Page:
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“Dharma”, a concept that is deeply linked to Hinduism and many people think they know. You ask them what it is, and most of them link it to religion. Dharma, as per the ancient scriptures is one’s Duty. We have heard about it from elders, but still, we get “Dharma Sandheham” and “Dharma Sankatam” meaning, doubt regarding what to follow and what not to. There are 11 types of Dharmas, but I have decided to speak about 5 of them, which I feel are important.

Hopefully, at the end of this post, you will get to know Dharma which is related to sharing knowledge.

1. Samanya Dharma – A person following Samanya Dharma is firstly a selfless individual. Someone who is known for forgiving, being truthful, merciful, emotionally strong, quiet person, believe in peace, being patient and with no amount of expectations, greed, jealousy. Samanya Dharma teaches individual patience and an ability to see every individual as one. Samanya Dharma thus makes a person a compassionate and respectful individual.

2. Varna or Guna Dharma – Varna in Sanskrit refers to the classifications of people on the basis of profession. Unfortunately, the real sense of Varna is not properly understood by many of us. So, Varna is not something that comes at a time of birth but it is something that’s internal and comes out during the education. Varna here directly connects to the personality. Dharma that is with respect to the Varna that an individual belongs to is Varna Dharma. We have four Varna and they are Brahman, Kshatriya, Vaishya and Shudra. The people based on their profession fall in any of the four varnas.

A Brahmin can be a teacher, a priest, a doctor and an administrator and his dharma in all the three professions is nothing but acquiring knowledge. A teacher is nothing without knowledge, a priest requires knowledge of Vedas and rituals, a doctor knowledge of medicines and illnesses and administrator should have knowledge of everything to administer. Thus the dharma of a Brahmin should be nothing else other than knowledge.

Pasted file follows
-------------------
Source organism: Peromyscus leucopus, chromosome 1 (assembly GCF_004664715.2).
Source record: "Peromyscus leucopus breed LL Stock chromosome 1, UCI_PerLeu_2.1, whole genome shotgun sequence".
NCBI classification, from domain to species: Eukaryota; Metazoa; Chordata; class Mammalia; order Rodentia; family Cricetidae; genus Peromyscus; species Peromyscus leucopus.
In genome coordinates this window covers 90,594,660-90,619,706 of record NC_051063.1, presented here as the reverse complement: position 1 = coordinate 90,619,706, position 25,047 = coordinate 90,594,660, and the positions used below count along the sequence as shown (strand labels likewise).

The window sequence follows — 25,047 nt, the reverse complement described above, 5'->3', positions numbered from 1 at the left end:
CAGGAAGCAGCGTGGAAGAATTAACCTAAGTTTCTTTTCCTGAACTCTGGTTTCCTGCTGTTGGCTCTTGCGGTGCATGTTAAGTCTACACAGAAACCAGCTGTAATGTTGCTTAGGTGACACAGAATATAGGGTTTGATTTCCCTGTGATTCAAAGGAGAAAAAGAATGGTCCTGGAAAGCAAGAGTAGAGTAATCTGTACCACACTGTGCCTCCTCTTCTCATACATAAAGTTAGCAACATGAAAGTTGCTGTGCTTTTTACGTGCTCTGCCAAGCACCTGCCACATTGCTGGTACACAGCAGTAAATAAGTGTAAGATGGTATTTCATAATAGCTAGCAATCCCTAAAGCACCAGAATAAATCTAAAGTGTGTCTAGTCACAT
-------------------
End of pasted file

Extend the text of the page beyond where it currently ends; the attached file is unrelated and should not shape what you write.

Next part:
A Kshatriya is a warrior, whose Dharma is bravery. He is a King, he is a soldier and he is a policeman. In all the roles, the common thing is bravery and the dharma of a Kshatriya is to bravely fight the enemy and protect people. The dharma of a Vaishya is smartness as business and trade require him to be like that. All the other professions don’t require strategic thinking and those are called shudra professions, which all that is required is hard work. For a shudra who is a farmer or a potter is hard work.

 

3. Ashrama Dharma – Here ashram refers to a stage in the life of an individual. There are four types of Ashrama in one’s life. They are Brahmacharya, Grihastha, Vanaprastha and Sanyasa.

Even with very less understanding, in our teenage or early twenties, we must have heard or mocked somebody as a Brahmachari. What does it mean? When an individual is completely into his/her studies and not bothering about other unwanted things then he is perfectly following Brahmacharyashram. Thus a student should only concentrate on studies and should not engage in any other activity.

Gruhasthashram starts with a person getting a job and taking responsibilities. It can be someone who is married or unmarried. But a person helping his family to survive with his money is in Gruhasthashram. That family can include a wife, parents or brothers.

Vanaprastha is the next stage and that’s the stage of retirement. After striving hard in the active years of life for 30+ years, a person decides to retire. According to Hinduism, once an elder son is married then the parents are said to take Vanaprasthashram. A man will retire from his Job and women will retire from her Job (if working) and from household chores. Especially women must give away all the responsibilities to the eldest daughter in law of the family and should enjoy life playing with grandchildren. That is the dharma in that stage.

Sanyasahram is taken when the grandchildren are completely grown up. In this stage, a person has got nothing to see in life and is the right time to take up Sanyasi by renouncing everything and concentrating only on God.

4. Rashtra Dharma – This particular Dharma comes in every stage of one’s life. It’s the most important Dharma of an individual and a very brave one to fulfil. Rashtra Dharma is the responsibility of person towards Nation or the Motherland and the people. There should be completely no hesitation in fulfilling the Rashtra Dharma. One must be prepared to give up things for Rashtra Dharma and be part of the Rashtra Dharma whenever required with no expectation and rewards.

5. Apadh Dharma – Something that’s closest to an Individual and hits their confidence. Apadh Dharma deals with the person’s ability to manage the Crisis. Here the crisis can be of three types. They are a Natural Calamities which will damage the Environment, Family Crisis which can be related to financial or emotional reasons. Finally, the crisis which damages the self-belief and spirituality of an individual. Tackling this kind of Dharma is a test of will and power. One must change the way they look at things. Always, he or she should be ready to take up the responsibilities and not run away. All this must happen with no expectations for additional benefits and rewards.

Following all these Dharmas is not very hard even in this modern world. All we need to do is to put ourselves ahead of the electronic gadgets and let yourself think about the glorious history of India and explore India. Learn from the past and create the new future only and only by following and fulfilling all the types of Dharmas effectively and become a complete individual.